Imagine waking up one day to millions of hate comments making you feel like the ugliest girl on the planet? Meet 21 year-old Ashley VanPevenage. She may be best known for her cruel meme that was shared over 6 million times globally. VanPevenage is now taking her negative experience to the next level by starting an anti cyberbullying campaign called #CureTheHate. Her goal is to put an end to cyber bullying and cruelty based coments on appearance.
VanPevenage has recently become the advocate of the “Roast Me”trend, the latest cyberbullying trend in which young women ridicule young males online until they “crack.” VanPevenage is working to to break the cycle of any form of cyberbullying.
#CureTheHate has partnered with the Tyler Clementi Foundation and Curology.com, to raise awareness of the cruelty seen in the modern reality of the web. The campaign’s other goal is to bring awareness to acne shaming once and for all.
VanPevanage herself was the subject of a cruel meme on Twitter after a user took an image of her off Instagram. “In January of 2015, a friend of mine who runs a makeup Instagram account (@MakeupByDreigh) asked to do my makeup. I was having an allergic reaction to Benzyl Peroxide at the time and I knew I needed help covering my acne,” VanPenvanage said.
VanPevanage’s before and after image posted on Instagram was made into a meme months later via Twitter user @VirtuallyVivi tweeted it out. In a tweet stating “I don’t understand how people can do this and I can’t figure out how to conceal a single pimple on my face,” the meme went viral with over a million shares and different hateful spins on the image.
“There were hundreds of thousands of shares and horrible comments all shaming me for my acne and appearance. I think the most popular hate comment was “this is the reason you have to take a bitch swimming on the first date,” VanPevanage said.
VanPenvanage’s confidence began to wane due to the meme until she decided to respond back in a YouTube video tiitled “My Response to My Viral Meme,” which again went viral with over 1 million views. VanPevenage takes a look at individual comments by Facebook users and delivers her two cents on the situation.
“People’s opinions don’t matter to me and they shouldn’t matter to anyone,” VanPevenage said. “Everyone should feel beautiful in their natural skin. It doesn’t matter what’s on the outside of your face. The only thing that matters is who you really are.”
VanPevenage eventually spread the #CureTheHate message after Buzzfeed featured her story in an article. The message continue to spread via partnerships with YouTube personalities such as Michelle Phan on her show “Pillow Talk” and beauty guru Jordan Cheyenne. VanPevenage also recieved support on her story on MTV’s “Girl Code” and eventually had her story featured on SyFy’s “The Internet Ruined My Life.”
“Most of the time videos, tweets or photos go viral and then disappear. You don’t really get to hear the story behind how it all happened,” VanPevenage said. “I didn’t want that to happen with my story. I wanted to make a difference to cure the hate and stop cyberbullying.”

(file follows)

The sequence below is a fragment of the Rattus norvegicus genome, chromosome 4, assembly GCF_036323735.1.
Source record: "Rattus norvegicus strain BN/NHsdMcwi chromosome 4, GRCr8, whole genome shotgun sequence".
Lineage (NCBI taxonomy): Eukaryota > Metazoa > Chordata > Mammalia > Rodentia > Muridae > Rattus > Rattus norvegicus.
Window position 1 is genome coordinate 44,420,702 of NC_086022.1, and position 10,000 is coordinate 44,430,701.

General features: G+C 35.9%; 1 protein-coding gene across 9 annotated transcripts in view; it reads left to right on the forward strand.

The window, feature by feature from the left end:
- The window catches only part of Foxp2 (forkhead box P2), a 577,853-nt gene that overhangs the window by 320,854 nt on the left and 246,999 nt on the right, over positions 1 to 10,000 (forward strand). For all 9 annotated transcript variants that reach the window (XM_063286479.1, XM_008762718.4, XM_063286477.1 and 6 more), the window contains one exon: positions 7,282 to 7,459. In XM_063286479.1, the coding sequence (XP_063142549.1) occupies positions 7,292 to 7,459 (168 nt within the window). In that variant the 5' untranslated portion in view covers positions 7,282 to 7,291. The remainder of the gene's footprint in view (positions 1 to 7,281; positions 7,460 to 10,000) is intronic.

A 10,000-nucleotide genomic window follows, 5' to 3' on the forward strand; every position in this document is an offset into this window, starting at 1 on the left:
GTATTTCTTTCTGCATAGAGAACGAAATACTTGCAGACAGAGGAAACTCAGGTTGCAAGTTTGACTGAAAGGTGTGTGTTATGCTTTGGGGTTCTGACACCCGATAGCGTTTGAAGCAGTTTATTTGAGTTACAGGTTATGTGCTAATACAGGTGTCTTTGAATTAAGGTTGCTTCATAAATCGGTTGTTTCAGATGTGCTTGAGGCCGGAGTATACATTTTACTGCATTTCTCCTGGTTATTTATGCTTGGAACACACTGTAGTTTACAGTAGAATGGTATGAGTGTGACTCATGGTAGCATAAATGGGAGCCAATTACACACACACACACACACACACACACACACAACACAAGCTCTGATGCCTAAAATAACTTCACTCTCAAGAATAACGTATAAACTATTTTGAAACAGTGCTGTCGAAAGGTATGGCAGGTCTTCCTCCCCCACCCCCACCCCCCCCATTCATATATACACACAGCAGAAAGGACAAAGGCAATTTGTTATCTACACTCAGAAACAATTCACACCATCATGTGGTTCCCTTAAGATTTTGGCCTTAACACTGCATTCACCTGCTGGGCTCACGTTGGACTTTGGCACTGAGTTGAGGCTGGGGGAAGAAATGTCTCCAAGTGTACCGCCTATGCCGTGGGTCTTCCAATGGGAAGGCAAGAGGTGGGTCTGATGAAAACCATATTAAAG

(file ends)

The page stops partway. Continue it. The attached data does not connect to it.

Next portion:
VanPevenage also regained her confidence through her journey when Dr. David Lortscher of Curology reached out to her after seeing how severe her acne was. He saw the Buzzfeed article and thought that Ashley could benefit from their custom prescription solutions. Ashley ended up clearing her skin and bringing Curology on as a partner for Cure The Hate.
“I really stand behind what David (Lortcher) is doing for the average person that may not have insurance or the time to see a dermatologist. He’s really making a dent in the industry by offering Curology,” VanPevenage said. “The thing is it really works, trust me, I’ve tried everything. Within 90 days of using Curology, my skin was noticeably clear. Now I use it every day. I had to make some diet changes like no dairy. It’s funny that the very reason (acne) I was ridiculed online is actually what led me to eventually curing the problem!”
After months of research on the reputable anti-cyberbullying foundations Ashley decided to partner with the Tyler Clementi Foundation. Van Pevenage felt a connection to Tyler’s story and wanted to help his family take a stand against cyber bullying and increase #upstander pledge numbers.
The Tyler Clementi Foundation is the only foundation that offers free legal assistance to victims of online harassment. The free legal assistance is provided by The Tyler Clementi Institute of of CyberSafety at New York Law School, working with the school in order to make cyberbullying and other cyber crimes illegal.
Ashley’s message has been making the rounds on Twitter under the hashtag #CureTheHate in hopes for Twitter users to spread the message out there in the same space she was humiliated in. The #CureTheHate hashtag is also being used in other social media outlets such as Facebook, Instagram and Snapchat. #CureTheHate has gained support from pop icon Kelly Osbourne, acne activist Cassandra Bankson, celebrity makeup artist Honey B Eileen and, in recent headlines, Playmate of the Year Dani Mathers.